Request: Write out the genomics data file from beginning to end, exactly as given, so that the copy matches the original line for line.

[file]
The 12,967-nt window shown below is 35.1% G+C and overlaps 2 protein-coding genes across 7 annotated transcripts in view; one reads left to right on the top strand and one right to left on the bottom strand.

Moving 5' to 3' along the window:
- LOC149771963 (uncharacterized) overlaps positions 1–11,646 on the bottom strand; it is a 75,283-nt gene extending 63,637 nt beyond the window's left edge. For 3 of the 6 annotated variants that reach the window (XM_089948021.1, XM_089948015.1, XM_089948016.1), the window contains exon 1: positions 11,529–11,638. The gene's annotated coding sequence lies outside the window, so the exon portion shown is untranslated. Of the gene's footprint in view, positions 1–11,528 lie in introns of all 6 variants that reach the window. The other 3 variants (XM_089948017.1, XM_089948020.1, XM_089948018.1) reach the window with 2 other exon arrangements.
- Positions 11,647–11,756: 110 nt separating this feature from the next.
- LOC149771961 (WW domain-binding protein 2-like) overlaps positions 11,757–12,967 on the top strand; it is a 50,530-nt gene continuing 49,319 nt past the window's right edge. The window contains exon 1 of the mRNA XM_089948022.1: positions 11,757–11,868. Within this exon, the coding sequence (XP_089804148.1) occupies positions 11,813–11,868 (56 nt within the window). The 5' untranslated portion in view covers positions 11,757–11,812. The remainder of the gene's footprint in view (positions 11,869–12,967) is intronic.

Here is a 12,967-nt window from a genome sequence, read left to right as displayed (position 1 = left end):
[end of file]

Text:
The 12,967-nt window shown below is 35.1% G+C and overlaps 2 protein-coding genes across 7 annotated transcripts in view; one reads left to right on the top strand and one right to left on the bottom strand.

Moving 5' to 3' along the window:
- LOC149771963 (uncharacterized) overlaps positions 1–11,646 on the bottom strand; it is a 75,283-nt gene extending 63,637 nt beyond the window's left edge. For 3 of the 6 annotated variants that reach the window (XM_089948021.1, XM_089948015.1, XM_089948016.1), the window contains exon 1: positions 11,529–11,638. The gene's annotated coding sequence lies outside the window, so the exon portion shown is untranslated. Of the gene's footprint in view, positions 1–11,528 lie in introns of all 6 variants that reach the window. The other 3 variants (XM_089948017.1, XM_089948020.1, XM_089948018.1) reach the window with 2 other exon arrangements.
- Positions 11,647–11,756: 110 nt separating this feature from the next.
- LOC149771961 (WW domain-binding protein 2-like) overlaps positions 11,757–12,967 on the top strand; it is a 50,530-nt gene continuing 49,319 nt past the window's right edge. The window contains exon 1 of the mRNA XM_089948022.1: positions 11,757–11,868. Within this exon, the coding sequence (XP_089804148.1) occupies positions 11,813–11,868 (56 nt within the window). The 5' untranslated portion in view covers positions 11,757–11,812. The remainder of the gene's footprint in view (positions 11,869–12,967) is intronic.

Here is a 12,967-nt window from a genome sequence, read left to right as displayed (position 1 = left end):